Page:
Counter-culture is going through a process where it tears down it’s own clubhouses.
By James McSandwich
Multiple anonymous allegations of sexual misconduct have bubbled up regarding both management and artists at Burger Records. They have now announced plans for “major structural changes” to address a “culture of toxic masculinity.” Co-founder and president Lee Rickard has now resigned. Co-founder Sean Bohrman has also made public plans to step down. The punk label initially attempted a rebrand and changed its name to BRGR. However, now, in a public message, Bohrman has released a statement saying the label will completely shutter.
It is fascinating how this punk empire has crumbled under anonymous assertions of abstractions like ‘sexual misconduct.’
According to Consequence of Sound, “ Longtime indie label Burger Records has been accused of “curating” a breeding ground for predatory behavior and sexual misconduct. Additionally, sexual assault allegations have been made specifically against Burger Records signees and their associates, including members of The Growlers, The Frights, The Buttertones, SWMRS, and Cosmonauts, among others.“ The accusations use the often boiler plate language used to incriminate the accused in absentia. One must consider the allegations in light of a lack of investigation.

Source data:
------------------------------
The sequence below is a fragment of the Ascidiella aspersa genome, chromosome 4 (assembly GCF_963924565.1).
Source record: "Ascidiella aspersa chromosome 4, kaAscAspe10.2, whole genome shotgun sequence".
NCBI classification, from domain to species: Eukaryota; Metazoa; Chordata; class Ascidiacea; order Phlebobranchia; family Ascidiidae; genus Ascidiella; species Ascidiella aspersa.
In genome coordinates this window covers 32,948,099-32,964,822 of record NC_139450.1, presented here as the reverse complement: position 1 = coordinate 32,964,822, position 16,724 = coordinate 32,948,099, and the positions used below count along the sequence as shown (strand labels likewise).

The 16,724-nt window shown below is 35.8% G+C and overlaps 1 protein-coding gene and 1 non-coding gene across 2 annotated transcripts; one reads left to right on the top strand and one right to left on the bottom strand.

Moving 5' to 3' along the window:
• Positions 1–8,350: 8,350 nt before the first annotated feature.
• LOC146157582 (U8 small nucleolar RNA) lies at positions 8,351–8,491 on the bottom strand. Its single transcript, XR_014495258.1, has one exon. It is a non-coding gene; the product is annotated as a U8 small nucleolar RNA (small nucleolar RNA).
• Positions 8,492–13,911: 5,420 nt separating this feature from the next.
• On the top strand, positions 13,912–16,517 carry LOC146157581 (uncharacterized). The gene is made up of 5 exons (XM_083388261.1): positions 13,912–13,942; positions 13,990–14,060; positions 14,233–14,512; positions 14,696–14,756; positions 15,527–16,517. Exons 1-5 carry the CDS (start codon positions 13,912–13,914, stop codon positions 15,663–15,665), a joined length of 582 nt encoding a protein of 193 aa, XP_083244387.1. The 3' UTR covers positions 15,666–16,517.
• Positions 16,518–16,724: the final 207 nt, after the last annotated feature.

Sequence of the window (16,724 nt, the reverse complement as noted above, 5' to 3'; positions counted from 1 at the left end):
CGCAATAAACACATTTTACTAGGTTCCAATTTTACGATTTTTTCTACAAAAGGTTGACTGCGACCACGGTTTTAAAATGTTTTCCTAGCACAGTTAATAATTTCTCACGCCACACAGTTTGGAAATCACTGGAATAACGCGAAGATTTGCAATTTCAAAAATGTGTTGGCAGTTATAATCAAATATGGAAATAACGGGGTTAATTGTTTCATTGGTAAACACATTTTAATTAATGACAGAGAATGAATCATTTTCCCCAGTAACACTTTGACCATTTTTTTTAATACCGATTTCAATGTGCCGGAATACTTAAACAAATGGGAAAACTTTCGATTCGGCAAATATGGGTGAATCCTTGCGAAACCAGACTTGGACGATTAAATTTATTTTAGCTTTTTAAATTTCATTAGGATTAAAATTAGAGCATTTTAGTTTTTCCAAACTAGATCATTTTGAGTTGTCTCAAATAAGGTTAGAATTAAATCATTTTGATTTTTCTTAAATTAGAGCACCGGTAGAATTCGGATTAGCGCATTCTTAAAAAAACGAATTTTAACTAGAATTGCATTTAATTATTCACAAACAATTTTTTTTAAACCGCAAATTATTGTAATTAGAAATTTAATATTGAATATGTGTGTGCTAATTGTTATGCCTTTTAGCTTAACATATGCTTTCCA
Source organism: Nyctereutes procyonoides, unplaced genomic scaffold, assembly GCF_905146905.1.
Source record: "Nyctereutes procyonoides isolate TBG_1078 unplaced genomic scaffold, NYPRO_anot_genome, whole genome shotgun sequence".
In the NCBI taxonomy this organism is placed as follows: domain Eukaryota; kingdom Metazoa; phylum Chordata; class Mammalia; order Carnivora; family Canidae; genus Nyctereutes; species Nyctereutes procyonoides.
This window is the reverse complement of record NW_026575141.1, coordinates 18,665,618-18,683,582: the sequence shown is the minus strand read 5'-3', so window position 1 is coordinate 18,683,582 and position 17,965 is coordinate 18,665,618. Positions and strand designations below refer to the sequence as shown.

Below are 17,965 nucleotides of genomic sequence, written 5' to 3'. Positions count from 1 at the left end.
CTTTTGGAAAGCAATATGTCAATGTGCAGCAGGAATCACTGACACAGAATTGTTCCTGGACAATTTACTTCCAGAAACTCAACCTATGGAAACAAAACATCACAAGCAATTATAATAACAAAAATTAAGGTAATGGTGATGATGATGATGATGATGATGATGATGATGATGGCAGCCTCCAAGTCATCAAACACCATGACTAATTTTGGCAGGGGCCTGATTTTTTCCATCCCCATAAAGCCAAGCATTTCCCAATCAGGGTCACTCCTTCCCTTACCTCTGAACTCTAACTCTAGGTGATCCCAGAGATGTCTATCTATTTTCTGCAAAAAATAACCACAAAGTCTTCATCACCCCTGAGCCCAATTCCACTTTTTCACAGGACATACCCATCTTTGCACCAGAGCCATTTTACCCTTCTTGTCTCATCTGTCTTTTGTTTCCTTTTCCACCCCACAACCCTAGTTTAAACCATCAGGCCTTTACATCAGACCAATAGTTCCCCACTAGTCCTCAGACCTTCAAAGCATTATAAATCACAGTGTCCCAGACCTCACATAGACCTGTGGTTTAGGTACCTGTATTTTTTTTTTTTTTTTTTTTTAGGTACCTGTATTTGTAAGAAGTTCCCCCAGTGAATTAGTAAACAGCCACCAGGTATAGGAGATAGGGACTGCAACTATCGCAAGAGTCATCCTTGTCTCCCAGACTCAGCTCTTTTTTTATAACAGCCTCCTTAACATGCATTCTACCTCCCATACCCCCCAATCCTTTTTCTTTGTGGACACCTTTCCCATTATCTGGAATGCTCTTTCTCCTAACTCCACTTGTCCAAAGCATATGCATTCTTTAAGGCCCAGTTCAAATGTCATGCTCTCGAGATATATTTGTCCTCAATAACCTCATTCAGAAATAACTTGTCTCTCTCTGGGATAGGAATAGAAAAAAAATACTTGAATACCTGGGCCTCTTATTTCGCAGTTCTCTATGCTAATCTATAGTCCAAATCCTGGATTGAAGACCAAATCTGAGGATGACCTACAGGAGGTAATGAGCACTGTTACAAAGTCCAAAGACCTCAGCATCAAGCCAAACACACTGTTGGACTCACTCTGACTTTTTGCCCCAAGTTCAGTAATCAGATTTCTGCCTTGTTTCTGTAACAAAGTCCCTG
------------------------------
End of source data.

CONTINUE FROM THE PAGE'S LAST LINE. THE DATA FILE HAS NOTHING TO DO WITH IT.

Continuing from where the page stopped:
Interim leader Jessa Zapor-Gray published a memo announcing she decided to scrap plans to step into temporary label president. “My plan was to quickly begin assessing and evaluating if anything about the label could perhaps be salvaged and made into something better, then eventually hand off a functioning label to a future administration unrelated to the label’s founders; or if I found that rebuilding was not possible, instead to organize and prepare the label for closure.” The 5 minute interim president continued “When I was asked to take over in this capacity, I expected some blowback for my decision to accept but I believed that the opportunity to have a role in effecting real and lasting positive change within the Burger and indie music scenes was worth the risk. Upon further review, I have informed Burger Records that I no longer believe I will be able to achieve my intended goals in assuming the leadership role at Burger in the current climate. Therefore, I have decided to step away from the label entirely to focus on my other projects.
Bohrman later told Pitchfork, “We decided to fold the label.” She made clear there are no plans to rebrand the label.
The entirety of Burger Records catalog will be removed from streaming platforms though many artists’ work is still available via Spotify and Apple Music. “Yeah, I just asked our distro to take everything down, it’s probably not an instant process,” Bohrman told Pitchfork.
Burger Records is credited with a slew of artists’ catalogs including King Tuff, Peach Kelli Pop, Gap Dreamand Timmy’s Organism.
Oakland’s Total Trash Productions—producers of the annual ‘Burger Boogaloo festival’ released a statement that it had severed ties with Burger Records and plans to rebrand.
We never liked the kind of music Burger Records pushed out; the kind of lazy, lo-fi, jangly, nostalgic ‘punk’ that rich poseurs produced. But we can not ignore the significance of counter-culture eating it’s own.